YOU and Your Doctor Are Your Medical Team – February 2024

Chronic obstructive pulmonary disease (COPD) is a chronic inflammatory lung disease that causes obstructed airflow from the lungs. There are two main types/forms of COPD:  Emphysema and chronic bronchitis are the two most common conditions that contribute to COPD. These two conditions usually occur together and can vary in severity among individuals with COPD. Most people with COPD have a combination of both conditions. Emphysema: is a condition in which the alveoli at the end of the smallest air passages (bronchioles) of the lungs are destroyed as a result of damaging exposure to cigarette smoke and other irritating gases and particulate matter. Chronic bronchitis: is inflammation of the lining of the bronchial tubes, which carry air to and from the air sacs (alveoli) of the lungs. It’s characterized by daily cough and mucus (sputum) production.

Asthma and COPD are similar in many ways, including similar symptoms like shortness of breath and blocked airflow. However, COPD is chronic and progressive. Asthma is often set off by allergens. COPD’s main cause is smoking.  People with asthma don’t automatically develop COPD. People with COPD don’t always have asthma, but it’s possible to have both respiratory conditions.

The primary cause of COPD is smoking. But not all smokers develop the disease. You may be at higher risk if you are: female, over the age of 65, have been exposed to air pollution, have worked with chemicals, dust or fumes, have alpha-1 antitrypsin deficiency (AAT), a genetic risk factor for COPD, and had many respiratory infections during childhood.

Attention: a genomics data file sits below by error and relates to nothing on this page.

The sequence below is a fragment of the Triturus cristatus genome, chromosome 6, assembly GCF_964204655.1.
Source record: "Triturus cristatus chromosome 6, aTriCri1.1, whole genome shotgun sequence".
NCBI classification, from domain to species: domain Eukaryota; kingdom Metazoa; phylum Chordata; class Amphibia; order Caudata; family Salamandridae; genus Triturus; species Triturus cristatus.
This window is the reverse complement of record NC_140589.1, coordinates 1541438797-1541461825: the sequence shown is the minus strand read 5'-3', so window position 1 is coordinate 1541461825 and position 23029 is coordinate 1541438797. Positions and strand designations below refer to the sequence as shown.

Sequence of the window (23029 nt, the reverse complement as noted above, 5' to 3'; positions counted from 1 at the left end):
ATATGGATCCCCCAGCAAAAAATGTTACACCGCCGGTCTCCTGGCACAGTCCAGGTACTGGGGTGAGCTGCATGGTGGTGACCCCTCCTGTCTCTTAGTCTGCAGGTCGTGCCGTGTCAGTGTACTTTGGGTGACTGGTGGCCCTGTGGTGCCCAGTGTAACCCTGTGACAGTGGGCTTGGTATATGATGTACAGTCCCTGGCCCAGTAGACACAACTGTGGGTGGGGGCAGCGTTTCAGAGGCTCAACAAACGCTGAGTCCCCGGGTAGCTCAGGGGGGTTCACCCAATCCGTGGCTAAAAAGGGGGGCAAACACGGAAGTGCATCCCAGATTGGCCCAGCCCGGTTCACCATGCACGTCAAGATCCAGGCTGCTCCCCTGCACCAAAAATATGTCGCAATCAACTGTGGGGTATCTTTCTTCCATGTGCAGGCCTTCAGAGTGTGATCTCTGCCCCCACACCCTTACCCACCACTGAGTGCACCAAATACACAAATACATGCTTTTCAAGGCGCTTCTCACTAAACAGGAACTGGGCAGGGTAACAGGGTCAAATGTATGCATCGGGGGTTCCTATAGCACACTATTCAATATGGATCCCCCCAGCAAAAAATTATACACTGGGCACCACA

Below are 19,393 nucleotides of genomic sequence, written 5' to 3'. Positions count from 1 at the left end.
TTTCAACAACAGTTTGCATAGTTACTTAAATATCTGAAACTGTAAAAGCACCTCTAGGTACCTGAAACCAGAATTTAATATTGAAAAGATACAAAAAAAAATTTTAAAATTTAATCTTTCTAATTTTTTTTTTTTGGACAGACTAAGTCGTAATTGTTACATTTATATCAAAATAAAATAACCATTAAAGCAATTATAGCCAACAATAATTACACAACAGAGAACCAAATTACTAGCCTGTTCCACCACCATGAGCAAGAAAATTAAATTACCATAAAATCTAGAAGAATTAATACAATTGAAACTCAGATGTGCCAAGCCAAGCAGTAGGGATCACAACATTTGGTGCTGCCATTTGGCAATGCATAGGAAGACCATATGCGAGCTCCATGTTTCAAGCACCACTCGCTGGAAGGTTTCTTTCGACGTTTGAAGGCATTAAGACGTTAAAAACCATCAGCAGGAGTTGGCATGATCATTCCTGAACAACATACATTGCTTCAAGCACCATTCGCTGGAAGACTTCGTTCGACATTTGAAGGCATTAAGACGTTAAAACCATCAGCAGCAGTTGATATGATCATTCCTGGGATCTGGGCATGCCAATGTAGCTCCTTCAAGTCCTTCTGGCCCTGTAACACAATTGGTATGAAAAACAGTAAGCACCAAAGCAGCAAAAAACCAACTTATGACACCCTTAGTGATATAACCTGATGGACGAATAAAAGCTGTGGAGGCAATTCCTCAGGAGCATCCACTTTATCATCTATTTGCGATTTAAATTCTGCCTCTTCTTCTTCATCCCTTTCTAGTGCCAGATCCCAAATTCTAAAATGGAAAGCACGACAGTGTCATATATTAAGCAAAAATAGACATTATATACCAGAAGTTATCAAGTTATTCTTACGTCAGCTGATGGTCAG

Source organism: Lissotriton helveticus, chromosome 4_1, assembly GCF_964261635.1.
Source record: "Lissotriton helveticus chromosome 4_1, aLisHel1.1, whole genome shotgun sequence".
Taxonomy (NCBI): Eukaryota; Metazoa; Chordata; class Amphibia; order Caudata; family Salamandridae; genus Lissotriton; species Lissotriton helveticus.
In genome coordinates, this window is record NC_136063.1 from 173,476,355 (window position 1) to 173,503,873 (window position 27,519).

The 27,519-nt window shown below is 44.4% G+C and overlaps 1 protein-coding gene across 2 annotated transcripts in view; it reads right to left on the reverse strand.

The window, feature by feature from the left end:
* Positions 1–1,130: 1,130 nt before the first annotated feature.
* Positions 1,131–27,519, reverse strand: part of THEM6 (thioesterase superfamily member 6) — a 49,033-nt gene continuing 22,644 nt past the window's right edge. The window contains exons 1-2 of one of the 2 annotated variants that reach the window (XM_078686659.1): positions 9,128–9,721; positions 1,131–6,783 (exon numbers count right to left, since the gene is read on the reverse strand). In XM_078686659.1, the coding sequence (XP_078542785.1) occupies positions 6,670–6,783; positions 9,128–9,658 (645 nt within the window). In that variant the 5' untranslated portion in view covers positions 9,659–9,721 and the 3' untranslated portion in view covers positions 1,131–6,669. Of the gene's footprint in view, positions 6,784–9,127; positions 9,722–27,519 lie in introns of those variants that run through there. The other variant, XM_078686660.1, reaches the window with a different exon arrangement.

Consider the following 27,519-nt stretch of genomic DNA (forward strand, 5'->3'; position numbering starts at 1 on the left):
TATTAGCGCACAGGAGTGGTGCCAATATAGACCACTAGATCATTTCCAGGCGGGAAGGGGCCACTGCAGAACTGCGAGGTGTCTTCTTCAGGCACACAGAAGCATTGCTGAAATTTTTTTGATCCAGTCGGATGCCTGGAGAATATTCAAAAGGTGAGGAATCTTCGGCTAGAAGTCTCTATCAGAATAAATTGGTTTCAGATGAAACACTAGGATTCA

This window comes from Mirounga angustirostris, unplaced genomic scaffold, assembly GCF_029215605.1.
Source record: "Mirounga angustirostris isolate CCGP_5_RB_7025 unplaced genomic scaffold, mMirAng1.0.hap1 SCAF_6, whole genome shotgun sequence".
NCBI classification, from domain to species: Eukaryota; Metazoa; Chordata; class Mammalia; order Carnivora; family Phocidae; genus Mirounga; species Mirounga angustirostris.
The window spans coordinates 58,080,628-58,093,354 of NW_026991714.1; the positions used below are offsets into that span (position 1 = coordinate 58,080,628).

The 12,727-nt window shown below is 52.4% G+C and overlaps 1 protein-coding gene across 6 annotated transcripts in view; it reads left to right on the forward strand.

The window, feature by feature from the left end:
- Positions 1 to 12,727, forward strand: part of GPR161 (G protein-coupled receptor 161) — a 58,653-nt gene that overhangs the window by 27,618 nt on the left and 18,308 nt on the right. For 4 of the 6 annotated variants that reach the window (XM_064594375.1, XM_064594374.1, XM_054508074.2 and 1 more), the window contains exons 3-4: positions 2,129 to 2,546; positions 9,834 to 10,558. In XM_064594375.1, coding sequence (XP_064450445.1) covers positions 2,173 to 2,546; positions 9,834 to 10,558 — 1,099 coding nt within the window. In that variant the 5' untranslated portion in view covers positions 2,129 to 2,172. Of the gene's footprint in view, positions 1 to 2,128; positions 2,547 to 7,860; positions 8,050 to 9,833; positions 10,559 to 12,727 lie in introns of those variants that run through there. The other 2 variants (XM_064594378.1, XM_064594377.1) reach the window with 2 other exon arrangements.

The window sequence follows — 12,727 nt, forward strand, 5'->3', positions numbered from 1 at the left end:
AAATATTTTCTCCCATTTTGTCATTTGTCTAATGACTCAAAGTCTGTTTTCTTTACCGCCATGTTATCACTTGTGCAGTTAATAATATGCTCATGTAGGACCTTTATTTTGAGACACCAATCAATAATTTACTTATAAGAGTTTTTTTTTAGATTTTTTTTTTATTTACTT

COPD symptoms often don’t appear until significant lung damage has occurred. Signs may include: shortness of breath, especially during physical activities, wheezing, chest tightness, a chronic cough that may produce mucus (sputum) that may be clear, white, yellow or greenish, frequent respiratory infections, lack of energy, unintended weight loss, and/or swelling in ankles, feet or legs. People with COPD are also likely to experience episodes called exacerbations, during which their symptoms become worse than the usual day-to-day variation and persist for at least several days.

Things you can do when dealing with COPD: “pace yourself” in terms of your daily activities/exercise, do not exert yourself to the point of fatigue, learn to control your breathing, use your medications as prescribed, eat a balance healthy diet, and see your doctor before symptoms really increase.

When to see a doctor: shortness of breath has become worse or occurs more often, unable to walk as far as you usually could, you need more pillows or have to sit up to sleep, feel more tired because you’re working harder to breathe, need breathing treatments or inhalers more often than usual, wake up short of breath more than once a night, Sputum (mucus) changes: in color [yellow-green], presence of blood, odor,  thickness or amount, more mucus than usual or more than you’re able to cough out, more coughing or wheezing, new/worse swelling in your ankles, feet  and doesn’t go away after a night’s sleep with your feet up, fever, especially with cold or flu symptoms, and/or unexplained, extreme fatigue or weakness that lasts for more than a day.

Seek immediate medical care if you can’t catch your breath, if you experience severe blueness of your lips or fingernail beds (cyanosis) or a rapid heartbeat, or if you feel “foggy” and have trouble concentrating. If you have any of these symptoms, contact your healthcare provider right away, even if you don’t feel sick.

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Jackie Kellum

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